Bishops express shame over awful litany of abuse

 

THE CATHOLIC bishops have expressed shame and repentance over “a culture that was prevalent in the Catholic Church in Ireland for far too long”.

Speaking at a press conference in Maynooth last night, as the summer meeting of the Irish Episcopal Conference was coming to an end, Catholic primate Cardinal Séan Brady asked for forgiveness.

“We are ashamed, humbled and repentant that our people strayed so far from their Christian ideals. For this we ask forgiveness,” he said.

In a joint statement the bishops said: “The Ryan report represents the most recent disturbing indictment of a culture that was prevalent in the Catholic Church in Ireland for far too long. Heinous crimes were perpetrated against the most innocent and vulnerable, and vile acts with life-lasting effects were carried out under the guise of the mission of Jesus Christ. This abuse represents a serious betrayal of the trust which was placed in the Church.”

They spoke of their “heavy sadness” at the suffering of so many for so long and invited survivors to engage with them “to see how we can assist those who have been abused”. They also wished “to respond as pastors despite the inadequacies at times of our previous pastoral responses”.

Cardinal Brady said the bishops did not want to presume what would be said when they meet victims’ groups, until they had met and listened to them. “We want to chart a way forward,” he said.

Bishop Eamonn Walsh, auxiliary Bishop of Dublin, rejected suggestions that in negotiations prior to the 2002 redress agreement between the State and 18 religious congregations, the bishops had sought to extend that agreement to cover altar boys.

He said the bishop had discussed with State officials the possibility of extending the redress scheme to include those abused at schools and Magdalene laundries, but that “a certain individual in the Department of Education made the outrageous suggestion that we intended that they include altar servers”, he said. This was not the case. A report on this matter appeared in The Irish Times on March 8th, 2003, based on documents released to this newspaper under the Freedom of Information Act (FOI).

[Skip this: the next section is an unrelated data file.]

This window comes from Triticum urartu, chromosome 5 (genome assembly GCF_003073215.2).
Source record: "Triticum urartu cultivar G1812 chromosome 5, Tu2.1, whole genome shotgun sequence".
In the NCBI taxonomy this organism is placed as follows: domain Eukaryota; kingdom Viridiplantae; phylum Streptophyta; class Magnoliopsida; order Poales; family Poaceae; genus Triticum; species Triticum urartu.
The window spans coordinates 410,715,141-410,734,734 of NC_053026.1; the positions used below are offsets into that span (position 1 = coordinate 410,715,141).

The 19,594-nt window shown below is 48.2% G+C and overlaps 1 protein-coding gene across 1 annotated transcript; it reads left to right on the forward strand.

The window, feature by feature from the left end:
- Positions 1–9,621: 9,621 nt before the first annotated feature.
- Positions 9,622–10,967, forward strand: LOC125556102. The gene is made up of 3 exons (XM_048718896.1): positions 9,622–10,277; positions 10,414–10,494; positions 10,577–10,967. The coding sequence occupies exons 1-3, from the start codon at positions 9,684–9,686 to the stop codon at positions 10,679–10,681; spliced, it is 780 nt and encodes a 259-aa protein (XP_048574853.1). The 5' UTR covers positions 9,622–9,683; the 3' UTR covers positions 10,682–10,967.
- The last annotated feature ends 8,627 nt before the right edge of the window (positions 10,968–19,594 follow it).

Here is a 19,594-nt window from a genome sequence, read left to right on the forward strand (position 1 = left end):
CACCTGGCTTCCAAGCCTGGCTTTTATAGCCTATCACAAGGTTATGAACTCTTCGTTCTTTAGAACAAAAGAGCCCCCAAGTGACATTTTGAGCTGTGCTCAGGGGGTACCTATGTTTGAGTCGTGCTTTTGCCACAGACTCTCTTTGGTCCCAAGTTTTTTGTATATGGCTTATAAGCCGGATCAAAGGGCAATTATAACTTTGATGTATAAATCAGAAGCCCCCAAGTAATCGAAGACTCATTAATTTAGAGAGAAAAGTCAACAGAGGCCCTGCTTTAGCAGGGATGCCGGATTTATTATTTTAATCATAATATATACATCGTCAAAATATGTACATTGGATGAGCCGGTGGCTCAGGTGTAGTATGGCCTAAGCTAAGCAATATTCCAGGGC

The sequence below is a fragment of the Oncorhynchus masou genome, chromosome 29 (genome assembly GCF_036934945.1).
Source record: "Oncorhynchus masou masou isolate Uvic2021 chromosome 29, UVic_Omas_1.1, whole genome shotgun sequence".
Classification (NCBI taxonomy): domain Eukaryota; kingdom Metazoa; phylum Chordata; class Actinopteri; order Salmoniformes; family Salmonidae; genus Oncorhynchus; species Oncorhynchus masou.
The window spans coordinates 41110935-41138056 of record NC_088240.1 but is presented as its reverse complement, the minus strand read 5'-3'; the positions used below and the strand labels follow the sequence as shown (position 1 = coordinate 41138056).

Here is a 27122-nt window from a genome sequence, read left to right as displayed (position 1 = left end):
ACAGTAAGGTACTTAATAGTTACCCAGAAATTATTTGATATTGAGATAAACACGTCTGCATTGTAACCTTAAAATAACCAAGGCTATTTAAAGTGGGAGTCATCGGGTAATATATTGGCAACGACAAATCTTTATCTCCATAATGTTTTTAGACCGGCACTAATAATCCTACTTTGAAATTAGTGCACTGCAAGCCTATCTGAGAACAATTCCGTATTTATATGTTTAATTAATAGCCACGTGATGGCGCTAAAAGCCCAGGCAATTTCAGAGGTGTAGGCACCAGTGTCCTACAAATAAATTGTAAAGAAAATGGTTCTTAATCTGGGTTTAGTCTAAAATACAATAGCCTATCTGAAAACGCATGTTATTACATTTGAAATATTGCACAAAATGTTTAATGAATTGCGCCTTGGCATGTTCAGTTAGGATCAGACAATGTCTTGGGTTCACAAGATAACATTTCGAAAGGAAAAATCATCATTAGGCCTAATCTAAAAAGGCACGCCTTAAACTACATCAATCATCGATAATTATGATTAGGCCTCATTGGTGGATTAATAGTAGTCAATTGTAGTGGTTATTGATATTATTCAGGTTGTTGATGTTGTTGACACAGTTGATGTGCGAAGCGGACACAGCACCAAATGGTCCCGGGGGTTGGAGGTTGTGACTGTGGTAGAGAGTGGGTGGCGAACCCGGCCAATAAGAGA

As regards the future of the relevant congregations Archbishop Dermot Martin said “they belong within the church”.

What they now needed, he said was “a process of discernment, repentance, conversion and renewal, and why they drifted away from their [vocation]”.

There was also a need “to look at what Irish society was like then . . . how is it that we treated huge numbers of children who had no other fault than perhaps being born out of wedlock? How did we do that and where were the investigative journalists of day”?

Asked about a recent description of some Christian Brothers as “the dregs of society” by Fr Vincent Twomey, former professor of moral theology at Maynooth, Archbishop Martin said: “I don’t use that language . . . truth doesn’t need polemics.”

He continued “the church has to look at its responsibility in the context of the culture of the time . . . all the children passed through the judicial system”.

He recalled the Ryan report’s account of how Artane chaplain Fr Henry Moore had been badly treated by a Dáil committee. The priest had prepared a damning report on Artane in 1962.

Department of Justice official Peter Berry was quoted in the Ryan report as having said he had never seen a citizen of Ireland treated so badly by a public official, Archbishop Martin said.

The bishops also discussed the role of Catholic schools in society in the wake of the publication of the report, noting that “there have been calls from politicians and in the media for the Catholic Church to be removed from the provision of primary education”.

Bishop Leo O’Reilly, chair of the Bishops’ Education Commission, reiterated the church’s commitment to the provision of Catholic schools. Emphasising that the church was also prepared to engage with the State and other partners in education when it came to addressing diversity in education, he pointed out that it was parents and communities who wanted Catholic schools.

Reports yesterday addressed the intransigence of Conference of Religious of Ireland (Cori) representatives in negotiations with the State prior to the 2002 redress agreement. Details of how tough those negotiations became were reported in The Irish Times on September 29th, 2003, based on documents released under the FOI.

It was recorded then too that at a meeting with State officials on February 7th, 2001, Cori expressed the view that as a low burden of proof was being sought prior to redress, this should mean a lower contribution from them.